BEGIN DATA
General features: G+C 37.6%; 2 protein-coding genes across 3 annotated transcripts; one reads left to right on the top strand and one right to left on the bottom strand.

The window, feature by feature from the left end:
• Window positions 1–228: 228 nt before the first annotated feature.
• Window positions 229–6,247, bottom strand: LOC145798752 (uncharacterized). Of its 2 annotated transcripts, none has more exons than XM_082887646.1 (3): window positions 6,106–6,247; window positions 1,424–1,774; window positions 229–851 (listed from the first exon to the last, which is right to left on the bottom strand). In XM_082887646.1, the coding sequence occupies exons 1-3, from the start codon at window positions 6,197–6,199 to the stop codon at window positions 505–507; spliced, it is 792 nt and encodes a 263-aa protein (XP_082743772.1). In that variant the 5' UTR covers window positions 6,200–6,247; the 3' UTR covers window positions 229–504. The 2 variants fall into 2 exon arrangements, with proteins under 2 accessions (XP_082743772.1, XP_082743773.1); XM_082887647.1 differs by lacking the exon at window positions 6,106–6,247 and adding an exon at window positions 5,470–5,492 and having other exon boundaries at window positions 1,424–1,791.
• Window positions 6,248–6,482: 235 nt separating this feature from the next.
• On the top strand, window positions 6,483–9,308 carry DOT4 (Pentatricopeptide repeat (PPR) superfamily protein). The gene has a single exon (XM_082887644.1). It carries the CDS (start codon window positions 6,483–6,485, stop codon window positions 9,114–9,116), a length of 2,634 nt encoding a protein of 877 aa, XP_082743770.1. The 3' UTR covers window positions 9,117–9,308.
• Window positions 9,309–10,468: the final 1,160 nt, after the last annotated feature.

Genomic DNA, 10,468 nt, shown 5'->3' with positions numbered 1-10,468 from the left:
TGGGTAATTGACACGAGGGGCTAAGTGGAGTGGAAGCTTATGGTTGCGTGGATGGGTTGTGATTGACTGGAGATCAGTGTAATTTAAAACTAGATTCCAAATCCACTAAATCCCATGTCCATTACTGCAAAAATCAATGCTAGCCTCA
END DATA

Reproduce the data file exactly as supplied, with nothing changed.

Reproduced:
General features: G+C 37.6%; 2 protein-coding genes across 3 annotated transcripts; one reads left to right on the top strand and one right to left on the bottom strand.

The window, feature by feature from the left end:
• Window positions 1–228: 228 nt before the first annotated feature.
• Window positions 229–6,247, bottom strand: LOC145798752 (uncharacterized). Of its 2 annotated transcripts, none has more exons than XM_082887646.1 (3): window positions 6,106–6,247; window positions 1,424–1,774; window positions 229–851 (listed from the first exon to the last, which is right to left on the bottom strand). In XM_082887646.1, the coding sequence occupies exons 1-3, from the start codon at window positions 6,197–6,199 to the stop codon at window positions 505–507; spliced, it is 792 nt and encodes a 263-aa protein (XP_082743772.1). In that variant the 5' UTR covers window positions 6,200–6,247; the 3' UTR covers window positions 229–504. The 2 variants fall into 2 exon arrangements, with proteins under 2 accessions (XP_082743772.1, XP_082743773.1); XM_082887647.1 differs by lacking the exon at window positions 6,106–6,247 and adding an exon at window positions 5,470–5,492 and having other exon boundaries at window positions 1,424–1,791.
• Window positions 6,248–6,482: 235 nt separating this feature from the next.
• On the top strand, window positions 6,483–9,308 carry DOT4 (Pentatricopeptide repeat (PPR) superfamily protein). The gene has a single exon (XM_082887644.1). It carries the CDS (start codon window positions 6,483–6,485, stop codon window positions 9,114–9,116), a length of 2,634 nt encoding a protein of 877 aa, XP_082743770.1. The 3' UTR covers window positions 9,117–9,308.
• Window positions 9,309–10,468: the final 1,160 nt, after the last annotated feature.

Genomic DNA, 10,468 nt, shown 5'->3' with positions numbered 1-10,468 from the left:
TGGGTAATTGACACGAGGGGCTAAGTGGAGTGGAAGCTTATGGTTGCGTGGATGGGTTGTGATTGACTGGAGATCAGTGTAATTTAAAACTAGATTCCAAATCCACTAAATCCCATGTCCATTACTGCAAAAATCAATGCTAGCCTCA